A Diamond’s Journey – From Mine to Yours

From opulent jewels worn by the rich and famous on red carpet events around the world, to our own, albeit more modest, stud earrings, diamond tennis bracelets and diamond rings that catch the light just right, a diamond’s dazzling facets have mesmerized us through the ages.

Diamonds are referenced in India as early as the 4th century BC.  In the Middle Ages, they adorned European royalty and elite.  In the 1700s, South America became a major supplier when miners there discovered diamonds while panning for gold.  From there, diamonds continued to gain popularity. In the late 1800s through the early 1900s, South Africa became the most important source for rough diamonds and while it has remained a major player still today, other countries have joined in mining the world’s supply of rough diamonds including Australia, Russia, Canada, Botswana and Congo Republic, making diamonds available and more affordable for everyone.

In diamond mining, thousands of tons of rock are blasted for each carat of rough diamonds that are found. 80% of the mined diamonds are not deemed to be of a high enough quality and are instead used for industrial purposes. This is one of the reasons a diamond is a rare and expensive treasure to be cherished. At first glance, a rough diamond looks somewhat like a piece of dirty rock candy. Once it is ascertained that a particular rough diamond is of gemstone quality, the diamond’s journey from its unassuming state and until it’s polished to bright and sparkling perfection would make any traveler envious, as it has likely traveled in and out of at least a few continents.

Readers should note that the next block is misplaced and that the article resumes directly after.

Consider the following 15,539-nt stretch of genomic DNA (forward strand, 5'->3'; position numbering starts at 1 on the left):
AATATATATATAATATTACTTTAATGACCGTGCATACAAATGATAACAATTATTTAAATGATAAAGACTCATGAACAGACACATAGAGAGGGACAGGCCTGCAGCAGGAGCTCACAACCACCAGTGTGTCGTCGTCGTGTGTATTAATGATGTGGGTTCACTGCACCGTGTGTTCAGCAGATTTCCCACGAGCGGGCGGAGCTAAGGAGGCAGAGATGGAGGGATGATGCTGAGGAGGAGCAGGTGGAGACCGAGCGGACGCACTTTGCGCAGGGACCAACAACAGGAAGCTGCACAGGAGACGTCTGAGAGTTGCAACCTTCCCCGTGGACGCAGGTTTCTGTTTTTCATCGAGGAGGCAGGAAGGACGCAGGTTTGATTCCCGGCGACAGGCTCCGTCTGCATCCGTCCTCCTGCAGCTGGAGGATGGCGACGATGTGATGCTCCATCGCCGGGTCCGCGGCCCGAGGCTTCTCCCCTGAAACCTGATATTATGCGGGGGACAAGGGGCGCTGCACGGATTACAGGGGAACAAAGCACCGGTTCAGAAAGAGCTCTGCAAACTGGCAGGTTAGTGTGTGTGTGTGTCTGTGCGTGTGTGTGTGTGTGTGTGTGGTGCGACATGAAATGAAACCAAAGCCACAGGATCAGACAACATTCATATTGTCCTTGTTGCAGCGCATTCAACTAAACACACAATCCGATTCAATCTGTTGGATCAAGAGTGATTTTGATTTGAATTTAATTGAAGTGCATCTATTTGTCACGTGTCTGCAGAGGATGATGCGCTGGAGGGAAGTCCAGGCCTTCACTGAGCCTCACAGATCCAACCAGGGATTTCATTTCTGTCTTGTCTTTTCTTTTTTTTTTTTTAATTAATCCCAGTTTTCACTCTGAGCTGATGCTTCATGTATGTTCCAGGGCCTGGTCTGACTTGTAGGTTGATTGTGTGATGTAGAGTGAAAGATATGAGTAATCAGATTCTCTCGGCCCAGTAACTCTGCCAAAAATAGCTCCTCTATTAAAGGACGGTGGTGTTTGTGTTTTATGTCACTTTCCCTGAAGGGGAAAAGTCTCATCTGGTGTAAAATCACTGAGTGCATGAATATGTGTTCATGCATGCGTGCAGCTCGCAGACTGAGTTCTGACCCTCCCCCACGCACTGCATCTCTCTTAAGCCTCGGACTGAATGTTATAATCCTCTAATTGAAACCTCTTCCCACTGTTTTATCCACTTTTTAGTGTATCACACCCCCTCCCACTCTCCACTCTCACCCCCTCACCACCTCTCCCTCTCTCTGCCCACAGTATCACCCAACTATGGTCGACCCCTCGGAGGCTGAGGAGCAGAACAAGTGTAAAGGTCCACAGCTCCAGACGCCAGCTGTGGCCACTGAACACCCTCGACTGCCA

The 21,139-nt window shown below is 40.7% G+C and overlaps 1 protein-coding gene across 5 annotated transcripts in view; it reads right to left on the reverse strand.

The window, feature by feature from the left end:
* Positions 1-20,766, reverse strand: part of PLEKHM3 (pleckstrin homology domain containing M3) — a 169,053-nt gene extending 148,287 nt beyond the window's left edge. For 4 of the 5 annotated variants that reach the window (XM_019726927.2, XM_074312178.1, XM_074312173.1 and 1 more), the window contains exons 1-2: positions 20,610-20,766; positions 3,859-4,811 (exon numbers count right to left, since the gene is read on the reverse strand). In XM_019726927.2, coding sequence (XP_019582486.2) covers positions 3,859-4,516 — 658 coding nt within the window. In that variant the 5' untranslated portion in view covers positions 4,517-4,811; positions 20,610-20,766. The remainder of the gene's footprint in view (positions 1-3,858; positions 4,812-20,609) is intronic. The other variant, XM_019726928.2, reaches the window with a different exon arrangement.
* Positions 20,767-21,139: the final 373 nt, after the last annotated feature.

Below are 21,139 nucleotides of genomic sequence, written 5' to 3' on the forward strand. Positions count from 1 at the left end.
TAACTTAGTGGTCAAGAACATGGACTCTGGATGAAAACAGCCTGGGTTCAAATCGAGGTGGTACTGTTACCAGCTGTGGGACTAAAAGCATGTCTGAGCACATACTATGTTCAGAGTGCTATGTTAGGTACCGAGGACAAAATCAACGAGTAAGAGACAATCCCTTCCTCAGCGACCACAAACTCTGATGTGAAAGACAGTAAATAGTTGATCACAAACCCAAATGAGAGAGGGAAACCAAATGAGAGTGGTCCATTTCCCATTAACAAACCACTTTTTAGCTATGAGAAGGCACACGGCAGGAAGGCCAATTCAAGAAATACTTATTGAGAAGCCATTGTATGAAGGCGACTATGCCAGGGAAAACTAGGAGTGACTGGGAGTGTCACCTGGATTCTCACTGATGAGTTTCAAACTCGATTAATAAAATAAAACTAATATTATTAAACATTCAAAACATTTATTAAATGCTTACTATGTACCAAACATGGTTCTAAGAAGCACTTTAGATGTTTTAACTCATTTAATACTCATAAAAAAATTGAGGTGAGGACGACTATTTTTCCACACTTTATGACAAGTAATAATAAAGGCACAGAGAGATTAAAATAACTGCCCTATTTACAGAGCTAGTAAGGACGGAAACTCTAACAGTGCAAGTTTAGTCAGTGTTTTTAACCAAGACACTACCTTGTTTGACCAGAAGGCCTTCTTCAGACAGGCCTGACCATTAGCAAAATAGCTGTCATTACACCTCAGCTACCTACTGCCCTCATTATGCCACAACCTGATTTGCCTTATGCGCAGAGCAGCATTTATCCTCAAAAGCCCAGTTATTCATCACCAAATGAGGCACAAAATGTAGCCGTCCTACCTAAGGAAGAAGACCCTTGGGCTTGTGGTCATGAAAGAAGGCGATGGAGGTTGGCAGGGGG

After they are mined, professional Sorters assess and sort the stones based on their weight, color and clarity. Then they are divided into parcels varying in size and the market price is adjusted according to what was mined that month. Next they are sent to diamond manufacturers in diamond centers around the world. Tel Aviv, New York, Antwerp and Mumbai are among the world leaders in cutting and polishing diamonds.

Once in the hands of the manufacturer,  a professional  Marker - a person highly skilled in analyzing the stone in order to maximize its fullest polished capacity – marks the stone.  These markings serve as a blueprint for the Cleaver, whose job it is to cut the diamond in such a way as to leverage the stone’s natural planes and decide which parts will be cut away while being careful to realize the stone’s full polished potential. This is a highly important phase in the stone’s journey as once the diamond is cleaved and parts of the rough stone discarded, it cannot be undone.

Most polished diamonds are then sent to worldwide diamond labs such as GIA, IGI and AGL. There, each diamond is assessed and given a certificate indicating that it is indeed a natural diamond. Its measurements and characteristics are analyzed and its quality grade according to the 4 C’s – Carat Weight, Cut, Color and Clarity are confirmed. These labs are wholly objective and are not affiliated with any diamond manufacturer and so can therefore provide unbiased diamond grading based solely on the diamond’s physical attributes.

The diamonds are then returned to the manufacturers and wholesalers and sold around the world via diamond brokers. In the diamond industry, deals are often signed and sealed with just a handshake. This is a phenomenon unique to the diamond trade where a handshake is considered a binding contract between diamond dealers, brokers and jewelers everywhere. For now it seems an elbow bump will have to suffice in lieu of shaking hands until we can safely say that Covid-19 is behind us. 

Considering all that goes into the creation of a beautiful diamond, it is no wonder that our admiration for diamonds remain, like the diamond itself, timeless and forever.

Leave a Reply